“That’s one of the risks you take.”

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From the poem “On Rachmaninoff’s Birthday”:

You’ll never be mentally sober.

From The Summer House:

p. 80
That’s strange, Grandmother thought. I can’t describe things any more. I can’t find the words, or maybe it’s just that I’m not trying hard enough. It was such a long time ago. No one here was even born. And unless I tell it because I want to, it’s as if it never happened; it gets closed off and then it’s lost. She sat up and said, “Some days I can’t remember very well. But sometime you ought to try and sleep in a tent all night.”

p. 127
“I didn’t know that,” Grandmother said. “No one told me.” She went into the guest room and tried to read. Of course, you moved a potted plant to wherever it would get on best. It would do fine on the veranda for a week. If you were going to be gone longer than that, you had to leave it with someone who could water it. It was a nuisance. Even potted plants got to be a responsibility, like everything else you took care of that couldn’t make decisions for itself.

p. 131
“Oh, you mean he’s dead,” said Grandmother. She started thinking about all the euphemisms for death, all the anxious taboos that had always fascinated her. It was too bad you could never have an intelligent discussion on the subject. People were either too young or too old, or else they didn’t have the time.

And from George Takei’s graphic memoir, They Called Us Enemy:

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Yes.

E7082997-B99A-4021-8548-2150A2EB9FE8According to Goodreads, I began my reread of Ulysses on April 7 and had covered fourteen of the eighteen chapters by mid-May. Even with the accompaniment of James Heffernan’s lectures (four remaining now), however, the project was bit of a slog. My bookmark (by then a ticket from Remy Bumppo’s production of Bloomsday) camped at the boundary of the Circe episode until I had stamina to wander into Nighttown in mid-September. Once I crossed that 150-page expanse, though, completing this project was a matter of a week’s time.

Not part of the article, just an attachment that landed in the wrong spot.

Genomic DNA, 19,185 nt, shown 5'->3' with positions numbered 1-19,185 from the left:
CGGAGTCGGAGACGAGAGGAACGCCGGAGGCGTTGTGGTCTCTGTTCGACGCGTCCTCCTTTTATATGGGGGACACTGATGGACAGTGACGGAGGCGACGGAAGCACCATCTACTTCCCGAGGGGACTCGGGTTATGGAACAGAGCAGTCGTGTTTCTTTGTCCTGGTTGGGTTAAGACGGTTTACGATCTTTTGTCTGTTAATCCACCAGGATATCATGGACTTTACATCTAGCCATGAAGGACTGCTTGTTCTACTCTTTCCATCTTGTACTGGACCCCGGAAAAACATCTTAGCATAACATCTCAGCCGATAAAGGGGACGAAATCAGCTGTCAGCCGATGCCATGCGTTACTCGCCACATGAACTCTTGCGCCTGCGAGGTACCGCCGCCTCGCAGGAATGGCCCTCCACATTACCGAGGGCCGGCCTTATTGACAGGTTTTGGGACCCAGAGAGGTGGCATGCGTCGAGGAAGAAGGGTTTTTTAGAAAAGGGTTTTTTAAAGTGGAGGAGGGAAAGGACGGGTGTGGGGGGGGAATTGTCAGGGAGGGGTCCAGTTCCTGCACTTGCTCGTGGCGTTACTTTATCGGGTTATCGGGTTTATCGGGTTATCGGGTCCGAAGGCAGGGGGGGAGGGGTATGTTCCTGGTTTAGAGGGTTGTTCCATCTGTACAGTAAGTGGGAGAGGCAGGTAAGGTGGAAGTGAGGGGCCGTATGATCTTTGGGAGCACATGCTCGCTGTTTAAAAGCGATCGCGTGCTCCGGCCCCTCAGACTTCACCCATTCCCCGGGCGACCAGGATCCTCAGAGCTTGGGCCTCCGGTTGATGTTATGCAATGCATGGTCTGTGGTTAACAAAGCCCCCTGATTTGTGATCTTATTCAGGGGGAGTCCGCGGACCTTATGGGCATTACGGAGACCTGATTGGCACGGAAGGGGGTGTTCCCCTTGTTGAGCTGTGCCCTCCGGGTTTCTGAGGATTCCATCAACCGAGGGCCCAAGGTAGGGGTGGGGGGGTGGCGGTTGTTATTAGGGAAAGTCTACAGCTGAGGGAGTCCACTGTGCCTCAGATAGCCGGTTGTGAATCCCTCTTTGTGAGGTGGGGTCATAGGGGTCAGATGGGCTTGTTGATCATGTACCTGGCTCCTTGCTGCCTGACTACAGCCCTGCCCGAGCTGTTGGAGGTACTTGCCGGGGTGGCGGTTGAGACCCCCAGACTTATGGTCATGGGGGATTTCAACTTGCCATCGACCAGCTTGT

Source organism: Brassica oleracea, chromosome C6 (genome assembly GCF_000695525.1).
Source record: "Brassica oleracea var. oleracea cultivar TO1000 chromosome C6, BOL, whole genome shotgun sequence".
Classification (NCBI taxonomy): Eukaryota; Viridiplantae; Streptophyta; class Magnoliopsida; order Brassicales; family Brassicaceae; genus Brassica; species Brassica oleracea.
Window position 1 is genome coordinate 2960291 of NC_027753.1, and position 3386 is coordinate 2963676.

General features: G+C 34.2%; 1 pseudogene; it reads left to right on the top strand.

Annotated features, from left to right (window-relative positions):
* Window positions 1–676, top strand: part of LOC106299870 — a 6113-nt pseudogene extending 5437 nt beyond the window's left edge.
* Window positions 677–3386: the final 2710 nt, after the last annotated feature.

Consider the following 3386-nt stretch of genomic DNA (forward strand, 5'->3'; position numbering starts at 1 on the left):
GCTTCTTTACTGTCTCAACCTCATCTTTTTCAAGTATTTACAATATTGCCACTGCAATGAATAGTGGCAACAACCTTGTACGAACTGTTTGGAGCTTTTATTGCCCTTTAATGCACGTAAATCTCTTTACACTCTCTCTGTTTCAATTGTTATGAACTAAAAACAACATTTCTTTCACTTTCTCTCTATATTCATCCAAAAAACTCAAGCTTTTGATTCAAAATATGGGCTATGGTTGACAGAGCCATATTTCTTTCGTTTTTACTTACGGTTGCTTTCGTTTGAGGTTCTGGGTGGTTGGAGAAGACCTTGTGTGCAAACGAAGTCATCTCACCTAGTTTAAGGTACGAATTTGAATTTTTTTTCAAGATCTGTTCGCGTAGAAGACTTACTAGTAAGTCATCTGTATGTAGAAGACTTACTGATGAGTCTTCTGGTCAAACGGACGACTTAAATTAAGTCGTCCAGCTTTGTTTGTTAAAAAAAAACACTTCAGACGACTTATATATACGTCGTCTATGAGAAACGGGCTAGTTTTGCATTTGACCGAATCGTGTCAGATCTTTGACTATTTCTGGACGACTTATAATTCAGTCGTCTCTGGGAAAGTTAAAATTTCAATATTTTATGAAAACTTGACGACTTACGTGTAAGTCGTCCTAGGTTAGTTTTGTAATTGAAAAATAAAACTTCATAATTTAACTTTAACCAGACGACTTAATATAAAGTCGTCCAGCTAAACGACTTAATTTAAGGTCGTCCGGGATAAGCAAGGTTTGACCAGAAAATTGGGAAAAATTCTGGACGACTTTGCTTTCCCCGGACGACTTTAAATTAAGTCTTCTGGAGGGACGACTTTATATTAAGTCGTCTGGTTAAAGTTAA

Chapter 5, p. 66
Yes, bread of the angels it’s called. There’s a big idea behind it, kind of kingdom of God is within you feel. First communicants. Hokypoky penny a lump. Then feel all like one family party, same in the theatre, all in the same swim. They do. I’m sure of that. Not so lonely. In our confraternity. Then come out a bit spreeish. Let off steam. Thing is if you really believe in it. Lourdes cure, waters of oblivion, and the Knock apparition, statues bleeding. Old fellow asleep near that confessionbox. Hence those snores. Blind faith. Safe in the arms of kingdom come. Lulls all pain. Wake this time next year.

Chapter 13, p. 309
Curious she an only child, I an only child. So it returns. Think you’re escaping and run into yourself. Longest way around is the shortest way home. And just when he and she. Circus horse walking in a ring. Rip van Winkle we played. Rip: tear in Henny Doyle’s overcoat. Van: breadvan delivering. Winkle: cocks and periwinkles. Then I did Rip van Winkle coming back. She leaned on the sideboard watching. Moorish eyes. Twenty years asleep in Sleepy Hollow. All changed. Forgotten. The young are old. His gun rusty from the dew.

In anticipation of seeing A Doll’s House at Writers Theater next month, I also reread the Rolf Fjelde translation of Henrik Ibsen’s play.

Act I
HELMER: Well, but what of the people I’d borrowed from?
NORA: Them? Who cares about them! They’re strangers!
HELMER: Nora, Nora, how like a woman! No, but seriously, Nora, you know what I think about that. No debts! Never borrow! Something of freedom’s lost — and something of beauty, too — from a home that’s founded on borrowing and debt. We’ve made a brave stand up to now, the two of us; and we’ll go right on like that the little while we have to.

Act III
HELMER: Before all else, you’re a wife and a mother.
NORA: I don’t believe that anymore. I believe that, before all else, I’m a human being, no less than you — or anyway, I ought to try to become one. I know the majority thinks you’re right, Torvald, and plenty of books agree with you, too. But I can’t go on being satisfied with what the majority says, or what’s written in books. I have to think over these things myself and try to understand them.